Deck design: attaching beams to existing posts

I have an existing third floor deck (10'x40'). It is supported by a 6"x12" beam resting on 18' tall 8"x8" posts.
My question: I want to install a second floor deck, underneath the existing deck, by tying into the existing posts. Which is the best way? One contractor recommended notching into the existing posts and inserting 4x12 beams. This seems like more work and also means cutting halfway into the post and weakening it. Another contractor said to tie into the post with custom made hardware or maybe a Simpson connector. This method seems simpler, but will the ties support the weight of a deck and people?
I haven't seen either method in any of the how-to books. They always show the beam resting on top of the post.
Thanks, Karamo
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In a previous post karamo wrote...

Simpson makes several connectors that might do the job. You could also add a bearing block bolted to the post that the new beam will rest on. If you use this method be sure to add some straps or other ties to keep the beam on the bearing block.
--
Bob Morrison, PE, SE
R L Morrison Engineering Co
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Easy to answer. The best way is the one that will be approved by the building inspector. I cannot imagine the problems if you were to notch the post and the building inspector refused to approve the deck.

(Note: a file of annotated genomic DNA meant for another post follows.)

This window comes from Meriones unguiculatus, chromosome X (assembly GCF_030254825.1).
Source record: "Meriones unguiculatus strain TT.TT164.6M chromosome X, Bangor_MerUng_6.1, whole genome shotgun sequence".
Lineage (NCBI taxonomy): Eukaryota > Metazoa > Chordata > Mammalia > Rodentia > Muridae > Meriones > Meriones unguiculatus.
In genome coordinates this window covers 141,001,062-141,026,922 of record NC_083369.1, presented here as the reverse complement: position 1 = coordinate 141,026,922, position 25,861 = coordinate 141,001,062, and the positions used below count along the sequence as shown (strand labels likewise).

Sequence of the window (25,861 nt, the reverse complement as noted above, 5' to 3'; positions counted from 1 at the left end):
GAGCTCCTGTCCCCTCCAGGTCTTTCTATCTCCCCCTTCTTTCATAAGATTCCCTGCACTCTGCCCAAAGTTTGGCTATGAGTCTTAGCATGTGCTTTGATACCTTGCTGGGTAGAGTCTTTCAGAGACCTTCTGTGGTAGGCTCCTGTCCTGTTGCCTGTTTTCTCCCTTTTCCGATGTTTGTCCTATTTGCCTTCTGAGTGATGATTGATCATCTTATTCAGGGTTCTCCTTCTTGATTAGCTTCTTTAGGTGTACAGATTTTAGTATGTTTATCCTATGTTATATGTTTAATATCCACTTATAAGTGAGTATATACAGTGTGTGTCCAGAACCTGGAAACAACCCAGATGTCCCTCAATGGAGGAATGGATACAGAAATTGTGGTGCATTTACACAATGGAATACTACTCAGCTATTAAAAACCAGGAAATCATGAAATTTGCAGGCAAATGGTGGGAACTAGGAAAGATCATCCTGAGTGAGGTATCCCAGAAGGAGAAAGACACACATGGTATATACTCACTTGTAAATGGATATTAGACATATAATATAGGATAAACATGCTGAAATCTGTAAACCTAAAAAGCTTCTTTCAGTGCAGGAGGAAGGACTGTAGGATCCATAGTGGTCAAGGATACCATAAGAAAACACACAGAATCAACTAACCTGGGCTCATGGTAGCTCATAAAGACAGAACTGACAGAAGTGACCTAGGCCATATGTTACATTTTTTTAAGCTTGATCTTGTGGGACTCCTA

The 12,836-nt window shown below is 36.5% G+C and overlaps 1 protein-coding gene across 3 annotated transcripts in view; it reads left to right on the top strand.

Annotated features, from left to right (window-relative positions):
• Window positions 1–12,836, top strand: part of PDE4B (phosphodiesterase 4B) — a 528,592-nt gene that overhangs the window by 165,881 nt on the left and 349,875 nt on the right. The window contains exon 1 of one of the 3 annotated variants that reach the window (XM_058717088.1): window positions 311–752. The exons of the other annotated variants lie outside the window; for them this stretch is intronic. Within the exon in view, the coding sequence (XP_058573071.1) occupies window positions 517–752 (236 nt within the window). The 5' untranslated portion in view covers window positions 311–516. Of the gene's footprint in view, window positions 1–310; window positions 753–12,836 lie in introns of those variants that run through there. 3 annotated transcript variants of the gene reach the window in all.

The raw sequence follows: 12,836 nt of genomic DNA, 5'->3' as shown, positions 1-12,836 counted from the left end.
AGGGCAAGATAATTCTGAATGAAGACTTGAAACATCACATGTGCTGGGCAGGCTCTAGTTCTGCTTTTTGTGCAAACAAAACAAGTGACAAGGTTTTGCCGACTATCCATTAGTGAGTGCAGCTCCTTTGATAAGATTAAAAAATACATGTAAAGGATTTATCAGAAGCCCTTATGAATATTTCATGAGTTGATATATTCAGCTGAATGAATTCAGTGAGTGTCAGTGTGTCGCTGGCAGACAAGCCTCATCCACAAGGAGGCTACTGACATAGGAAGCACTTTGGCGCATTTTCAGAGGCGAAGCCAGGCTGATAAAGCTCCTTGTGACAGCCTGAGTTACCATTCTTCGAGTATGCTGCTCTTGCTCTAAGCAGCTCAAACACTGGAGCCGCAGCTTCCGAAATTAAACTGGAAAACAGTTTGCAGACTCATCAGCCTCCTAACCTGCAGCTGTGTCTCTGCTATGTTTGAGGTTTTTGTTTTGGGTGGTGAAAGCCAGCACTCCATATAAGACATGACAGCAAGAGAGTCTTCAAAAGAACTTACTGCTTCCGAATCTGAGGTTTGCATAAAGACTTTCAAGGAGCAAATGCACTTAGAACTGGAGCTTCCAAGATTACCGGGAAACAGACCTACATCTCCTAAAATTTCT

I agree that notching the post may not be best, at least cutting them half way. There is a lot of different deck hardware at www.mcfeeleys.com They may have what you need.
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8X8 what? 10' on center??
You could always design in shoulder supports. Then ask the inspector if notching would suffice.
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You'll will probably need a building permit for this project. Check with your local building inspection department. To get the permit, you will need detailed drawings with structural calculations. Existing posts might need reinforcing, depending on the additional load of the new deck. You may need additional bracing members for the posts, since they are very tall. In other words, you should have it designed by a structural engineer. You are dealing with heavy loads and tall posts and don't want to see it collapse the next time you have a rowdy party.
Goodluck, Keybored Architect

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